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The Battalion

The Student News Site of Texas A&M University - College Station

The Battalion

The Student News Site of Texas A&M University - College Station

The Battalion

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Aggies across campus celebrate Easter, Ramadan, Passover

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Photo by Provided by Braxton Husk

Aggies celebrate the holidays of Easter, Ramadan and Passover. 

By Caroline Wilburn and Kenzie Guillamun

This week, Easter, Ramadan and Passover overlap, and while many Christians, Muslims and Jews mark the holidays in churches, mosques and synagogues, their observances all have one thing in common: food — or its absence.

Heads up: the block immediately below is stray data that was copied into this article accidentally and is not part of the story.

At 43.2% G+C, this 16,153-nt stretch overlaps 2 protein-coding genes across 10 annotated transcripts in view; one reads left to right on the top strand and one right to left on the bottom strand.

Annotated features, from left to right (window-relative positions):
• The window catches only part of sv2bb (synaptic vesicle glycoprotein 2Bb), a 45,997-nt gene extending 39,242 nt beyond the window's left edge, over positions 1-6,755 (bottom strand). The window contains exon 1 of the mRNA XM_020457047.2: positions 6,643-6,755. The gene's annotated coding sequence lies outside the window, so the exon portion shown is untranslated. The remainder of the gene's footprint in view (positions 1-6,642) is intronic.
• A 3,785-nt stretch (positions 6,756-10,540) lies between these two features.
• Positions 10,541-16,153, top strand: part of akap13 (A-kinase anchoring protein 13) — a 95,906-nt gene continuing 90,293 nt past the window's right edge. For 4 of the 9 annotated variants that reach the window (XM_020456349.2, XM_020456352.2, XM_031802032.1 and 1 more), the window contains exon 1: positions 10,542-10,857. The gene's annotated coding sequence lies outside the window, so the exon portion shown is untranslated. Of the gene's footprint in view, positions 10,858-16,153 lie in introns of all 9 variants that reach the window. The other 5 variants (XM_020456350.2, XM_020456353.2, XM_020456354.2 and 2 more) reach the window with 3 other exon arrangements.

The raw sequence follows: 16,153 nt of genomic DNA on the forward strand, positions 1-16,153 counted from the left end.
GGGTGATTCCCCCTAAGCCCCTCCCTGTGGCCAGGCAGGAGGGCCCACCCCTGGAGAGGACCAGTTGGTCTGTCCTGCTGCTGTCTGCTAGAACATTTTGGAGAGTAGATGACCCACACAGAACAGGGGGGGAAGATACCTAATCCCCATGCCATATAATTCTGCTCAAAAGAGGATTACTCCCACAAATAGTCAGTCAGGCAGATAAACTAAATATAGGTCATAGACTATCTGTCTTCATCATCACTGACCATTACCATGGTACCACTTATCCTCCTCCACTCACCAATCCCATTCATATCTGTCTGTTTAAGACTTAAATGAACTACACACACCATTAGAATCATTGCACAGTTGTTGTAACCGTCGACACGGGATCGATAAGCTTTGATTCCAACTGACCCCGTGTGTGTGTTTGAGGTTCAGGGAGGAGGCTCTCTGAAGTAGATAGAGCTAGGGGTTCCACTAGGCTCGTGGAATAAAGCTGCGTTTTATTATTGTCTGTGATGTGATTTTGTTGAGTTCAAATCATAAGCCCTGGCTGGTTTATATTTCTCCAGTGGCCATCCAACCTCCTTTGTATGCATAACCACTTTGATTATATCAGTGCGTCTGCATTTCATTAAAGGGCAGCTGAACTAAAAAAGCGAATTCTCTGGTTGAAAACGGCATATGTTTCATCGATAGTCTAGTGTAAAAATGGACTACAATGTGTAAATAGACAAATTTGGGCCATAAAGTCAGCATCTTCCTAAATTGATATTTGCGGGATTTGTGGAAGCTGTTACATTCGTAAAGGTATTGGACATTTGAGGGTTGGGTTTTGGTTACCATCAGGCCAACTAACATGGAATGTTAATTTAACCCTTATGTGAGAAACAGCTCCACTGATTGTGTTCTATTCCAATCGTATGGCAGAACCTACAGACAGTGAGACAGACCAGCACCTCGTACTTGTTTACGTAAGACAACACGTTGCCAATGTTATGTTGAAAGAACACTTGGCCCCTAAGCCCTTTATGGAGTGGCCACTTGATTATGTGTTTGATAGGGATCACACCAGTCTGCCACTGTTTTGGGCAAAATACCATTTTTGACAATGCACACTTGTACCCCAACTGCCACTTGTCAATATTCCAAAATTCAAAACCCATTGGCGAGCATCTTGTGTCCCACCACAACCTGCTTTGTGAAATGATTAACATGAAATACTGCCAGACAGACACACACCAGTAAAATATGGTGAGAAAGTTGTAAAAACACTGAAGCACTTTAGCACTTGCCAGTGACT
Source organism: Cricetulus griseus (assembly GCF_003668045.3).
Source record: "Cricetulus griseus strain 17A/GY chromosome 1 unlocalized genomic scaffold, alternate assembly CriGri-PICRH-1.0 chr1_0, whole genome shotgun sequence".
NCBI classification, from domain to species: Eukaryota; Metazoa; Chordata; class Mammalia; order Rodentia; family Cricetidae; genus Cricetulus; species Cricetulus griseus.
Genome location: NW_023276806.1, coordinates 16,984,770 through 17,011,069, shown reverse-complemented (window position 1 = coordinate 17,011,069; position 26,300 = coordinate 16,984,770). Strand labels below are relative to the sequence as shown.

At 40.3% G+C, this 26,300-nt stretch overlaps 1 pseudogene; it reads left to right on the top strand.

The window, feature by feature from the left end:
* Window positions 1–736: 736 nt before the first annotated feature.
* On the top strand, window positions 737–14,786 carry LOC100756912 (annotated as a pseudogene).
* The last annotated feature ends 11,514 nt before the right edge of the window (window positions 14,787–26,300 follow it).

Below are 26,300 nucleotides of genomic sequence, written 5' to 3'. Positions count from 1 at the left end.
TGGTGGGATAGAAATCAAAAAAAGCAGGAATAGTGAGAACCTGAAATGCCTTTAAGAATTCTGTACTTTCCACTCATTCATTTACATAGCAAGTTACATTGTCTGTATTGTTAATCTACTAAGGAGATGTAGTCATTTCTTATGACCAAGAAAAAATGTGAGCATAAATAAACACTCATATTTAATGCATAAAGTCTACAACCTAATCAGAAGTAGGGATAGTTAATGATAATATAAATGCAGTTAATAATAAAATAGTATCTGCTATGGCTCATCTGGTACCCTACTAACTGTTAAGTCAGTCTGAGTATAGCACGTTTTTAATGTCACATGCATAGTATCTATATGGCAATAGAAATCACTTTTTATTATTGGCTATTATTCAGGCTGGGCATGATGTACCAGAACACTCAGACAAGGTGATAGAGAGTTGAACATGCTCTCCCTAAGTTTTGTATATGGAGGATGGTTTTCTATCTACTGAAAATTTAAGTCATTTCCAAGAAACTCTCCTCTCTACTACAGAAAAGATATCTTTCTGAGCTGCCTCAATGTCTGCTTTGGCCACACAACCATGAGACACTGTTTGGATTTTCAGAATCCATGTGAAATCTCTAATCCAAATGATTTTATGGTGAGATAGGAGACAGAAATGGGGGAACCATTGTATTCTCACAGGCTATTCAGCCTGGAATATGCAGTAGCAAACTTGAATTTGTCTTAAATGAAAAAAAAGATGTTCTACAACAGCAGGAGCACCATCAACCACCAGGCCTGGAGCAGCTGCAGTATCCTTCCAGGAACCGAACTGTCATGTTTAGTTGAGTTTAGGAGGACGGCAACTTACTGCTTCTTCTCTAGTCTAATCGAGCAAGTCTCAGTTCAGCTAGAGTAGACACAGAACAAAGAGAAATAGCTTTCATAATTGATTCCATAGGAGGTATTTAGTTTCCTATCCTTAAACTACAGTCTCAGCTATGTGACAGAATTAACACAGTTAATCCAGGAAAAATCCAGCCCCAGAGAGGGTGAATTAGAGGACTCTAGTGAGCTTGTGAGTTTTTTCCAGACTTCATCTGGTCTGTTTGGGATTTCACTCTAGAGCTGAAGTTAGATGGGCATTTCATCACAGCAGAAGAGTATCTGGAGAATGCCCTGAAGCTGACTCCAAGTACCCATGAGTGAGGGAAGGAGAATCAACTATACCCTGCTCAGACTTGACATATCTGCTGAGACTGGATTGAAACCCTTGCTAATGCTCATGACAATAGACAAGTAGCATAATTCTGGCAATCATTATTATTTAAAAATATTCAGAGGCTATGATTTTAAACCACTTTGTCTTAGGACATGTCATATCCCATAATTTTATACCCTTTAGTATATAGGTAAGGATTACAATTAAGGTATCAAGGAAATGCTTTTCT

Easter, for example, might mean chocolate bunnies or giving up candy for Lent. Ramadan, a month of daily dawn-to-dusk fasting, usually closes each day with a feast. For Jews, Passover begins with a meal full of symbolism. Fasting, feasting and reflection are where the similarities end, however. Easter, this Sunday, April 9, commemorates Jesus Christ’s resurrection. Starting on Ash Wednesday, Feb. 22, depending on the denomination, many Christians participate in Lent by challenging themselves to grow closer to God. The month of Ramadan, which began March 22 and ends April 21, marks the delivery of the Quran, the Muslim holy book, to the prophet Muhammad. For many Jews, the eight days of Passover, which began Wednesday, April 5, recall both the bitterness of slavery in ancient Egypt and the joy of liberation. 

Easter Holy Week means remembrance, fasting and food 

By Anna Deardorff and Kailey Driesbach 

For Catholics, Easter is a time to reflect on how to grow in their faith, according to students who were studying this week at St. Mary’s Catholic Center on Northgate.